Instantiation of traits


#1

There’s a little bit of Scala syntax that puzzles me slightly:

scala> trait A
defined trait A

scala> trait B
defined trait B

You can’t instantiate a trait like this:

scala> new A
<console>:13: error: trait A is abstract; cannot be instantiated
       new A
       ^

You have to include an empty body:

scala> new A {}
res1: A = $anon$1@79957f52

You can, however, omit the body if you mix two traits:

scala> new A with B
res2: A with B = $anon$1@58886954

What is the reason for this difference?


#2

also asked at https://www.reddit.com/r/scala/comments/9t1b9u/instantiation_of_traits/


#3

It’s because in A with B, if A is a trait, the list of parents is extended to include the supertype of A, as per 5.1 in the spec.

Here is a counterexample. Eventually, traits will get parameters, of course.

scala> class X(i: Int)
defined class X

scala> trait A extends X
defined trait A

scala> trait B
defined trait B

scala> new A with B
<console>:14: error: not enough arguments for constructor X: (i: Int)X.
Unspecified value parameter i.
       new A with B
           ^

#4

It’s because in A with B , if A is a trait, the list of parents is extended to include the supertype of A , as per 5.1 in the spec.

But why the difference between new A with B and new A? Why not let new A mean new Object with A if A is a trait?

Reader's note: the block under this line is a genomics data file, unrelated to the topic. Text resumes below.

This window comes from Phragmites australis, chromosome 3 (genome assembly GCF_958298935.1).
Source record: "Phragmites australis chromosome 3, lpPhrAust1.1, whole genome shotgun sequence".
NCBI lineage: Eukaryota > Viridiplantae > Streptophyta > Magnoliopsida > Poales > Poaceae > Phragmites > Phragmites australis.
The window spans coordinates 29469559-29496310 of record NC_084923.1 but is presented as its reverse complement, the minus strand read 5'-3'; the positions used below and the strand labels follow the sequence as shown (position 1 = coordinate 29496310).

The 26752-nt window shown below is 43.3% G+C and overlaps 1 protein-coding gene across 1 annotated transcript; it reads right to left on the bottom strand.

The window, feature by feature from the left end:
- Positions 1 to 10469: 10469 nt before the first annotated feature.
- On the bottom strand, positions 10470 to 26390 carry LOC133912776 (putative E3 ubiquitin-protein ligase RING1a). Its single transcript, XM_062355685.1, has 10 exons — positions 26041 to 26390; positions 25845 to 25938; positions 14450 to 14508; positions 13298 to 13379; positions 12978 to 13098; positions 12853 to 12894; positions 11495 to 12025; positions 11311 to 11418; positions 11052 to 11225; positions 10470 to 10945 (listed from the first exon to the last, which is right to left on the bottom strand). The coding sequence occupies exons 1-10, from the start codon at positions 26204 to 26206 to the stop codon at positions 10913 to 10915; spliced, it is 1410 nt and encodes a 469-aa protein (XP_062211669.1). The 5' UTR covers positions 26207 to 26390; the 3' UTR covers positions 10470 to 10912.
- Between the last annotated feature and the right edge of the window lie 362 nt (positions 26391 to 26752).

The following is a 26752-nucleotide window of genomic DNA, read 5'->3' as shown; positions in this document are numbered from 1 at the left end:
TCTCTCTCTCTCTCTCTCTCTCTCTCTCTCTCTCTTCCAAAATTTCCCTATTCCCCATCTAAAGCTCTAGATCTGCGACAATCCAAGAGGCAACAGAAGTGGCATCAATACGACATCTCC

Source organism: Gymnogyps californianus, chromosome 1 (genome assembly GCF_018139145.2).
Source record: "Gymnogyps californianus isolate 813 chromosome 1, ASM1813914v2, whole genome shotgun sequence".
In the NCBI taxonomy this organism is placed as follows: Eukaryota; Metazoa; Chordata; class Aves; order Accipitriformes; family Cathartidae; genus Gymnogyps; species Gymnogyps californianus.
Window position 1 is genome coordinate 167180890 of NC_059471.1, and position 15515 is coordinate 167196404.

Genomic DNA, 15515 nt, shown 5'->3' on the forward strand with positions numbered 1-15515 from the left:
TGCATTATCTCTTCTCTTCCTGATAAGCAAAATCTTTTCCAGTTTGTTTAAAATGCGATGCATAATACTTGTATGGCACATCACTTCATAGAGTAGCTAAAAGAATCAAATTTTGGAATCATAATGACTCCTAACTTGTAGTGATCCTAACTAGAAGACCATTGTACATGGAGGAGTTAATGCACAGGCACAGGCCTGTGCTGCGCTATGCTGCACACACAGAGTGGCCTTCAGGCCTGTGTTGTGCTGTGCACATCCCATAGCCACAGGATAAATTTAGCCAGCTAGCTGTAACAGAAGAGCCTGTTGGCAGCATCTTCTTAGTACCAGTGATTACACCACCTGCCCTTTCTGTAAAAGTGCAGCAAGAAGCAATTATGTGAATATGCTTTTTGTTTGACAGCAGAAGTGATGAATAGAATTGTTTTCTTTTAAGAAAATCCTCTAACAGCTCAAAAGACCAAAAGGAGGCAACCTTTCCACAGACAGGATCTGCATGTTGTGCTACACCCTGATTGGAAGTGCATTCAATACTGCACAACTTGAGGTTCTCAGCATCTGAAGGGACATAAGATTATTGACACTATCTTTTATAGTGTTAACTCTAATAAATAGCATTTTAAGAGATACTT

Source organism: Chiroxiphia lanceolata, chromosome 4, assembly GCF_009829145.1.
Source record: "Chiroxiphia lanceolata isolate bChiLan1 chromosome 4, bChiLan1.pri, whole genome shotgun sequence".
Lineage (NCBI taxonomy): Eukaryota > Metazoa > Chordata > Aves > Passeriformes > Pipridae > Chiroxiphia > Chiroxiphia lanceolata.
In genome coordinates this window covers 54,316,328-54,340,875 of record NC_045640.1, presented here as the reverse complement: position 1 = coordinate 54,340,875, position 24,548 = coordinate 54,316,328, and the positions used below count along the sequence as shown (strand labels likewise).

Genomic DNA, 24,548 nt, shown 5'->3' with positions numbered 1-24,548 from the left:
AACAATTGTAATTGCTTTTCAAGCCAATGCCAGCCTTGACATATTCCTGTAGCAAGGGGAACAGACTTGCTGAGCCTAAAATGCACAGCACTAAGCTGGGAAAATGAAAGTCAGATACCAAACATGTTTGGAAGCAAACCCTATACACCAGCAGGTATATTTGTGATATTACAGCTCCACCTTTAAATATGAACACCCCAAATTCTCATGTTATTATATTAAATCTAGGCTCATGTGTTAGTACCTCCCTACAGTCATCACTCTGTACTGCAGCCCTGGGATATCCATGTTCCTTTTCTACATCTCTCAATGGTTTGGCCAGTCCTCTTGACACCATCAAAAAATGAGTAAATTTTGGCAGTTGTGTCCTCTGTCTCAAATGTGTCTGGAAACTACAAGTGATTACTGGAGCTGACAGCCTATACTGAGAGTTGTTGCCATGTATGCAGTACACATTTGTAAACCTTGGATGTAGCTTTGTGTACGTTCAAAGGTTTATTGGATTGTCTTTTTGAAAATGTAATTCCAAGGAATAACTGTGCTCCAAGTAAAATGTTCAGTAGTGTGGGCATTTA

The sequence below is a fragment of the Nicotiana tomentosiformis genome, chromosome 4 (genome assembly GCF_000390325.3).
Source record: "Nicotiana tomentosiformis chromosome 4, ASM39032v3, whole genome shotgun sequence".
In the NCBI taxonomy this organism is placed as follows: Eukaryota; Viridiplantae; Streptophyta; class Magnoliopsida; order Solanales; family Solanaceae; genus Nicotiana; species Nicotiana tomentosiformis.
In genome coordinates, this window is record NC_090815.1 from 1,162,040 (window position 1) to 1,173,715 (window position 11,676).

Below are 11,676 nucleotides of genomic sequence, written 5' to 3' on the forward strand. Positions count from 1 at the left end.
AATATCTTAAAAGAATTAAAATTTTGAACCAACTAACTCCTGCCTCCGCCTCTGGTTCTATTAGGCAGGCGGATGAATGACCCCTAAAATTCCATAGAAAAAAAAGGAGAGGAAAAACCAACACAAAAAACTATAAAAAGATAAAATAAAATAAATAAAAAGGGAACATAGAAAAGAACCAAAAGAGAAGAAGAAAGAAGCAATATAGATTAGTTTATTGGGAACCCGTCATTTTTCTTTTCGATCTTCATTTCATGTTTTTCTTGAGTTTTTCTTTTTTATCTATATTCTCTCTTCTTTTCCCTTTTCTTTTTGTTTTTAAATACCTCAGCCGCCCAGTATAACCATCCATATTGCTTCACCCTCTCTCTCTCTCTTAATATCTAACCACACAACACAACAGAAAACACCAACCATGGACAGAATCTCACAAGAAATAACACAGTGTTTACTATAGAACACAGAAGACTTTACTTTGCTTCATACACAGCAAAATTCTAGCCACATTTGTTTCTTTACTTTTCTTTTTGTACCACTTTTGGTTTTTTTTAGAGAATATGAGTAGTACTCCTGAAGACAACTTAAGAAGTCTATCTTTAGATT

From a user’s perspective this irregularity is unexpected and confusing:

trait A
trait B
trait C
trait D
new A with B with C with D
new A with B with C
new A with B
new A {}

#5

It could get tricky picking a constructor, the class that is mixed into:

scala> class C ; class D extends C
defined class C
defined class D

scala> trait T extends C ; trait U extends D
defined trait T
defined trait U

scala> new T with U
<console>:14: error: illegal inheritance; superclass C
 is not a subclass of the superclass D
 of the mixin trait U
       new T with U
                  ^

scala> new D with T with U
res1: D with T with U = $anon$1@28157173

scala> new Object with T
<console>:13: error: illegal inheritance; superclass Object
 is not a subclass of the superclass C
 of the mixin trait T
       new Object with T
                       ^

It might be convenient to infer new T as T and not C with T.

scala> new C with T
res3: C with T = $anon$1@6a1568d6

scala> val t: T = new C with T
t: T = $anon$1@3b28b7b0

“Early definition” syntax is another case where with is significant in a way that can be confusing.

scala> class C extends { val i = 42 }
defined class C

scala> new C().i
res0: Int = 42

scala> trait T { val i: Int ; val j = i + 1 }
defined trait T

scala> class C extends { val i = 42 } with T
defined class C

scala> new C().j
res1: Int = 43